by Debbie Arrington and Jack Shinar
After a second meeting of trainers and track officials, Hollywood Park on June 30 averted a threatened boycott of entries by trainers unhappy with soaring workers' compensation insurance costs.
Several trainers had said they would refuse to enter any horses for the July 3 races at Hollywood Park following a 90-minute meeting June 29 with Southern California racing association officials. That threat forced Hollywood Park racing secretary Martin Panza to hold open the entry box an extra day.
Eual Wyatt, the track's general manager, met with trainers again at an impromptu morning gathering June 30. Their talk turned the situation around.
The final count on entries for the Wednesday program was 68, or an average of 8.5 horses per race.
"We restated the efforts we're undertaking, and they were satisfied that the tracks are doing everything they could considering the situation," Hollywood Park president Rick Baedeker said.
If the boycott had materialized, Hollywood Park would have been forced to cancel its Wednesday program. But it also would have alienated the tracks and racing associations that are trying to find a solution for the trainers' dilemma.
"This logic (behind a boycott) is foreign to me," Baedeker said. "But it sends a strong message. They were willing to risk losing our help. It makes no sense to victimize the customers. It's disgraceful to stoop to that level. We're all trying to do what's right for the game.''
By noon June 30, Panza had received plenty of entries for the July 3 eight-race card. In addition, the racing office took entries for the July 4 holiday program, which features the $150,000 American Handicap, a grade II event.
"Entries have been very strong, particularly for Thursday," Panza said. "No one held back. We're grateful they were able to come to their senses."
However, trainers, owners, and racetrack management and employees are all deeply concerned. About 65 trainers were on hand for the first meeting with representatives from Hollywood Park, Santa Anita, Del Mar, the Oak Tree Racing Association, and the Thoroughbred Owners of California. They demanded to hear what the tracks and the TOC are planning to do in response to the workers' compensation issue.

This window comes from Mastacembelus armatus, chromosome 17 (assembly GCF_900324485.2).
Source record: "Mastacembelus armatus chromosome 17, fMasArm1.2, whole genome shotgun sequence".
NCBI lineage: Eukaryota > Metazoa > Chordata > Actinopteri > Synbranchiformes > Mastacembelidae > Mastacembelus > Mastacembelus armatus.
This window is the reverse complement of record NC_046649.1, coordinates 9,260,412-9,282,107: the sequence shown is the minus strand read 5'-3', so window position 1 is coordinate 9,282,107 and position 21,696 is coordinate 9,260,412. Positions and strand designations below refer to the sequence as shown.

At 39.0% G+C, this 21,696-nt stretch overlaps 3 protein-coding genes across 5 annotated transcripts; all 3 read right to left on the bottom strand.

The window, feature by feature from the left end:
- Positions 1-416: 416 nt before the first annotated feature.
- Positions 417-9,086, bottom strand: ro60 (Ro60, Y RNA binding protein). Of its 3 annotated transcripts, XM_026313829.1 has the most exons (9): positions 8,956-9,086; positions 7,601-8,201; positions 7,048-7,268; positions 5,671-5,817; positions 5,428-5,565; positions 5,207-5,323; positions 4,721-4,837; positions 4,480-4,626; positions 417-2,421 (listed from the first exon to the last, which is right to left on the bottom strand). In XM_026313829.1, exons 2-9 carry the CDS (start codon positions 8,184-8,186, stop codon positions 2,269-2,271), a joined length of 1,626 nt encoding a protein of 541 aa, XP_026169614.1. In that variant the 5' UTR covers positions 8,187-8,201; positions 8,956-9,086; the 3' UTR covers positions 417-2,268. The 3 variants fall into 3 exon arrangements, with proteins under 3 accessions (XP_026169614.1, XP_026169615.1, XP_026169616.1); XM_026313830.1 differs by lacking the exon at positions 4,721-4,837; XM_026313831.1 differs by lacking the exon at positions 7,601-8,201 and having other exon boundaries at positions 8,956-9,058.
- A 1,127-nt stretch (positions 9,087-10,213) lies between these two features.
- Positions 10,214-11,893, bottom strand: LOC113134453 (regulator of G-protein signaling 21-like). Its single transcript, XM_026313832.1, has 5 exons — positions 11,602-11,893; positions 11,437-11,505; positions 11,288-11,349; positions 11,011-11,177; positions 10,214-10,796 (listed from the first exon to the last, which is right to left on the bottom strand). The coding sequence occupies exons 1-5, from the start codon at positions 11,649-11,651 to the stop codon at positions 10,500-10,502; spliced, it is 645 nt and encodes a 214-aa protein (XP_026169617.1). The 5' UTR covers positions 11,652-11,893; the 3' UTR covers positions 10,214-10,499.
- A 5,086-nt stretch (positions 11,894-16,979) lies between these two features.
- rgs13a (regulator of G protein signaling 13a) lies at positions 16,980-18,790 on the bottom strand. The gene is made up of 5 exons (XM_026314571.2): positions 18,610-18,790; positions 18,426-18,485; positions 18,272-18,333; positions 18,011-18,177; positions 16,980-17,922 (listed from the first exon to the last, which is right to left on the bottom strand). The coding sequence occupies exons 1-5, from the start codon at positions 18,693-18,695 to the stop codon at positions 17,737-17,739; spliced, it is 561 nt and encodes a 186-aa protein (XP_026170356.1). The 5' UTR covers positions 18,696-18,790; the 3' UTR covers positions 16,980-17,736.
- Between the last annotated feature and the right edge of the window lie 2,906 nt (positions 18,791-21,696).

About 450 trainers in the state had their current policies with the California State Fund expire June 30, and they are facing cost increases of 25% to 50%. The new base rates for policies will be $48.69 per $100 of payroll for backstretch employees and $105.66 per jockey mount. Those rates will pay less depending on the claims history of each trainer, but the lack of any significant private insurance options puts each stable at the mercy of the state fund.
After the first meeting, trainer Vladimir Cerin said he would try to persuade his fellow conditioners to enter horses. "We've made our point," he said. "We can stick together if we need to. A boycott of Hollywood Park isn't going to help. They didn't create the workers' compensation problem. They've offered to help."
Cerin said he knew of two trainers who have $100,000 deposits due with the state fund, and have been forced to mortgage their homes as a result. He said the trainers want assurances that state legislation that would redirect up to $5 million from purses to a workers' compensation fund will be used for that purpose.
He said they are frustrated that TOC president John Van de Kamp would not provide such a guarantee. "We're hearing the same old rhetoric," Cerin said.
Besides the state legislation, which still requires passage by both Houses, Baedeker said the tracks and TOC are willing to put up a $3 million or $4 million letter of credit to create a "captive insurance program" that would allow trainers to purchase self-insurance coverage.
"Both of these options are in the 20-to-30 day range," before they can be put into effect, Baedeker said.